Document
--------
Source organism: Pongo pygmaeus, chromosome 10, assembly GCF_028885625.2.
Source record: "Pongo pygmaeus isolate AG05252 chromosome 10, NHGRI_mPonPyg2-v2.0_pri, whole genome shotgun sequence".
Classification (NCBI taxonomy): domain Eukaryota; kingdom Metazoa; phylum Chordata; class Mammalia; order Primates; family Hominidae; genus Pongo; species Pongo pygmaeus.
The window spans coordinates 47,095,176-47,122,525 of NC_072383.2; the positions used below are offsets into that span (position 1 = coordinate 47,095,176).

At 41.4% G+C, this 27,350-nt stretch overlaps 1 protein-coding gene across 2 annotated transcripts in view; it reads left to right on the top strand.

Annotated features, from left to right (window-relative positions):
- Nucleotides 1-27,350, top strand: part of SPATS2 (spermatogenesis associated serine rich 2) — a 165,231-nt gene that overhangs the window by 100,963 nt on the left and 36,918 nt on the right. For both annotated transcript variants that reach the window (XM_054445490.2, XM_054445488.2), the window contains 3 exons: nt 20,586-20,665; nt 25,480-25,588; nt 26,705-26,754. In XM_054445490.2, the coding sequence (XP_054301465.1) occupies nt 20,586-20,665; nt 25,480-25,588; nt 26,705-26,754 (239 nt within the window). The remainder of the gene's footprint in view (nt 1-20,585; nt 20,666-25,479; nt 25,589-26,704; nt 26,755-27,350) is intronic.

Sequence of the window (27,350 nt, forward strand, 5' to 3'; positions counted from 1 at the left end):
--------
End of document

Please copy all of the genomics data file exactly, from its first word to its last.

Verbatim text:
Source organism: Pongo pygmaeus, chromosome 10, assembly GCF_028885625.2.
Source record: "Pongo pygmaeus isolate AG05252 chromosome 10, NHGRI_mPonPyg2-v2.0_pri, whole genome shotgun sequence".
Classification (NCBI taxonomy): domain Eukaryota; kingdom Metazoa; phylum Chordata; class Mammalia; order Primates; family Hominidae; genus Pongo; species Pongo pygmaeus.
The window spans coordinates 47,095,176-47,122,525 of NC_072383.2; the positions used below are offsets into that span (position 1 = coordinate 47,095,176).

At 41.4% G+C, this 27,350-nt stretch overlaps 1 protein-coding gene across 2 annotated transcripts in view; it reads left to right on the top strand.

Annotated features, from left to right (window-relative positions):
- Nucleotides 1-27,350, top strand: part of SPATS2 (spermatogenesis associated serine rich 2) — a 165,231-nt gene that overhangs the window by 100,963 nt on the left and 36,918 nt on the right. For both annotated transcript variants that reach the window (XM_054445490.2, XM_054445488.2), the window contains 3 exons: nt 20,586-20,665; nt 25,480-25,588; nt 26,705-26,754. In XM_054445490.2, the coding sequence (XP_054301465.1) occupies nt 20,586-20,665; nt 25,480-25,588; nt 26,705-26,754 (239 nt within the window). The remainder of the gene's footprint in view (nt 1-20,585; nt 20,666-25,479; nt 25,589-26,704; nt 26,755-27,350) is intronic.

Sequence of the window (27,350 nt, forward strand, 5' to 3'; positions counted from 1 at the left end):